The ODSM is constructed from a refined set of functional blocks whose core is the ability to control the network topology. The platform can simultaneously support point-to-point, point-to-multipoint, and multipoint-to-multipoint implementations, accommodating carriers' frequent desire for a variety of topological solutions.
The ODSM manages the entire topology and the associated control plane. Operation is simplified through the elimination of Layer 2 segment management; network-level connections are enabled, collapsing Layer 2/Layer 3 manual management complexity and simplifying the control and management planes. Unlike current solutions, where services, network management, control, data routing, link management, and transport are independent, the ODSM network topology control integrates all of these functions.
The desired level of service reliability is selected by choosing from various topologies. The simplest topology provides connectivity over a single physical connection-a solution that is efficient and economical but provides relatively poor reliability due to single points of failure. More sophisticated topologies, such as dual homing from the Type 1 subscriber units to different Type 2s, provide significant improvements in reliability. Throughout the network, the control of both physical and logical path diversity allows the service provider to efficiently create the desired level of service reliability.
Within each of the customer-premises equipment connections, service-quality constructs are added based on customer parameters, including service classification, bandwidth traffic rate policing, and other QoS factors, all selected at the time of service creation. The ability to create the appropriate QoS is one of the key features to provide service differentiation.
Service manageability is also critical. The ODSM's high level of integration allows for control over every aspect of managing the network-services, links, and network elements-allowing network operations to be unified, centralized, and simplified. Service manageability includes several tasks. Policy management provides the ability to provision service-level specifications. Service-assurance features provide traffic-rate policing, per-flow-based counters, reporting, and network availability. Customer network-management tools provide multitier support, service provisioning, service assurance, fault management, and access control. Management tools monitor traffic; perform characterization functions, network optimization, and modification; and move traffic to new channels.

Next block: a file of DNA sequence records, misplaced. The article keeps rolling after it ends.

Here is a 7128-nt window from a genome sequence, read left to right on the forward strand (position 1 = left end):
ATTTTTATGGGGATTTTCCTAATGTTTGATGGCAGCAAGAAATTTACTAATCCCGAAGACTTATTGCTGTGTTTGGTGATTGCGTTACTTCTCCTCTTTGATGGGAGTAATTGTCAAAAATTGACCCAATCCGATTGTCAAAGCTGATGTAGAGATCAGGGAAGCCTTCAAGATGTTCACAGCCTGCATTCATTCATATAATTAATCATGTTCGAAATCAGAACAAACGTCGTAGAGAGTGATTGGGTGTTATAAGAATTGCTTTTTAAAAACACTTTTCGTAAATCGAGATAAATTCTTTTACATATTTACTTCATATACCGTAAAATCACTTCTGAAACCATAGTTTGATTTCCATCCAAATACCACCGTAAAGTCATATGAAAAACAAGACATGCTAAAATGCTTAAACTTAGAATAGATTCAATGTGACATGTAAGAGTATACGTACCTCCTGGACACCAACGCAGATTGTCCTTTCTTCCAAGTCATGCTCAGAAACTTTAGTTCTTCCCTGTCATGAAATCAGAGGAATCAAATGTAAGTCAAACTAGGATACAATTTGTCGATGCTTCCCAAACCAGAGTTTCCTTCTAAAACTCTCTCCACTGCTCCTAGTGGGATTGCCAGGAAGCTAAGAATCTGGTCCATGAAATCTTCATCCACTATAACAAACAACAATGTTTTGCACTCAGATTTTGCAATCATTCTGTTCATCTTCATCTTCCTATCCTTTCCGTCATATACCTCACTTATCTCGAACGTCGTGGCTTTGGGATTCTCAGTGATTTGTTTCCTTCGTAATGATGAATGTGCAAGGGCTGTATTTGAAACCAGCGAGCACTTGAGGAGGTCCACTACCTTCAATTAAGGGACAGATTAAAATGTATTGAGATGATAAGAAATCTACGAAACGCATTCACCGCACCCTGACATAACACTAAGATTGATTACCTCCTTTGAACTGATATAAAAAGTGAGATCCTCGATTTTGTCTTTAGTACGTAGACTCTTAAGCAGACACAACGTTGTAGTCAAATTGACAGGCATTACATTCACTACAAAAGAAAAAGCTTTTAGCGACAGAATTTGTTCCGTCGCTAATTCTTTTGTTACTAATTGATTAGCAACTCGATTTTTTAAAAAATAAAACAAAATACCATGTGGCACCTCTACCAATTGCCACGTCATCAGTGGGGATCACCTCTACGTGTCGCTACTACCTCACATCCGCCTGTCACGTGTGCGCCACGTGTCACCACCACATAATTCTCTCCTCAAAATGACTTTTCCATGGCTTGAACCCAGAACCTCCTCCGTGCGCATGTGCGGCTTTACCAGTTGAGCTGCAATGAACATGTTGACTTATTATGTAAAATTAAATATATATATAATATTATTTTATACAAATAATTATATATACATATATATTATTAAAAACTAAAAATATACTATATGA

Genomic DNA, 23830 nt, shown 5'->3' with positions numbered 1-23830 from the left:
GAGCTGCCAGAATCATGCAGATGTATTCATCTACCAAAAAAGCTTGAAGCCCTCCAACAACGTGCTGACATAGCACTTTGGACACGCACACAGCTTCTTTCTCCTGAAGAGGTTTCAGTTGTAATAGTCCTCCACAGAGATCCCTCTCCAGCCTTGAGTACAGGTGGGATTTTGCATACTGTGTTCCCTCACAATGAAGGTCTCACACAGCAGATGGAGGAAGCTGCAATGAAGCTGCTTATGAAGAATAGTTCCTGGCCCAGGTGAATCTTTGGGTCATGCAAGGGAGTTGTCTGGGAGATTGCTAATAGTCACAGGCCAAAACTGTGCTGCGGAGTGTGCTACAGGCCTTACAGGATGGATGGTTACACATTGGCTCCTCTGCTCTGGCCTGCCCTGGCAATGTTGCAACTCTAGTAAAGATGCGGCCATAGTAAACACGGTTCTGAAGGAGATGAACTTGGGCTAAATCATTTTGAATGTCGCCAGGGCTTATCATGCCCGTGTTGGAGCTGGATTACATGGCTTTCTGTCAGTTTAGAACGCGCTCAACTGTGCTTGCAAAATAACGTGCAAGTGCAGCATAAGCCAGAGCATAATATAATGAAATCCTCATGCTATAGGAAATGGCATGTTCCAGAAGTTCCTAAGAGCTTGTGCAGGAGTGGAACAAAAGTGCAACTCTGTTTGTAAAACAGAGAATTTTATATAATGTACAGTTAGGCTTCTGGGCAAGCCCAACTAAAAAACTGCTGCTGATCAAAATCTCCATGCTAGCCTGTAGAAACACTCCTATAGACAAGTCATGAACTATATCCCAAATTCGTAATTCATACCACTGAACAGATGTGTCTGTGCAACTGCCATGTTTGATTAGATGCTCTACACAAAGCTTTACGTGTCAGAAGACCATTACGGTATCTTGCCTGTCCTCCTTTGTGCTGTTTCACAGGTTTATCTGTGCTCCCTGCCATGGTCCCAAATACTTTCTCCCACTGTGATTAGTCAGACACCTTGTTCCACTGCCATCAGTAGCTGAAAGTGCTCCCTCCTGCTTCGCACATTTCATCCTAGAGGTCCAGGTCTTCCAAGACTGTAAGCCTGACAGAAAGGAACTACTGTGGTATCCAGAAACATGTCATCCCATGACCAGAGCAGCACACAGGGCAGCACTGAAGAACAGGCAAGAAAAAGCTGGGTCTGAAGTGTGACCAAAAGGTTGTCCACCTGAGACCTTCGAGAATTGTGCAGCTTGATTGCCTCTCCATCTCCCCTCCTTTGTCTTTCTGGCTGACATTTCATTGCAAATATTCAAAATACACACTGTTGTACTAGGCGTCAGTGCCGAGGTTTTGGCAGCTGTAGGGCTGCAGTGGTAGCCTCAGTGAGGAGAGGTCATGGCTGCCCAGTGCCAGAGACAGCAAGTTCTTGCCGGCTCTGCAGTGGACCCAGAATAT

Data service flexibility is maximized in terms of both service format (light path, tunable TDM, and data can all be offered simultaneously) and delivery (services can be offered over optics, and a single physical port can support multiple virtual private networks, each sized independently).
Service security features are integrated into the management and control system, with usage roles defined for each user; user information is automatically replicated across all of the network elements. The network supports challenge/response authentication mechanisms for individual end users, third-party security servers, and differentiated levels of resource control for Internet infrastructure providers, virtual service providers, and end users.
As providers add services to their network, traffic volumes increase and links may fill to capacity. Real-time traffic statistics are collected and analyzed to suggest changes for traffic flow optimization.
These service creation features allow for the selection of CoS, multiple drop priorities, multiple topologies, pipe-and-hose service-level agreement (SLA) models, and protection. Resource allocation features allow for SLA specification, connection admission, over/undersubscription, bandwidth resizing, and traffic engineering. Fairness assurance features include differentiated services and multifield classification, ingress policing and egress shaping, advanced queuing and scheduling, and service assurance. Net work optimization features allow deployment of multiple services on a single interface and per-flow performance guarantees.
William Szeto is founder and vice president, network technology and architecture, at Iris Labs Inc. (Plano, TX).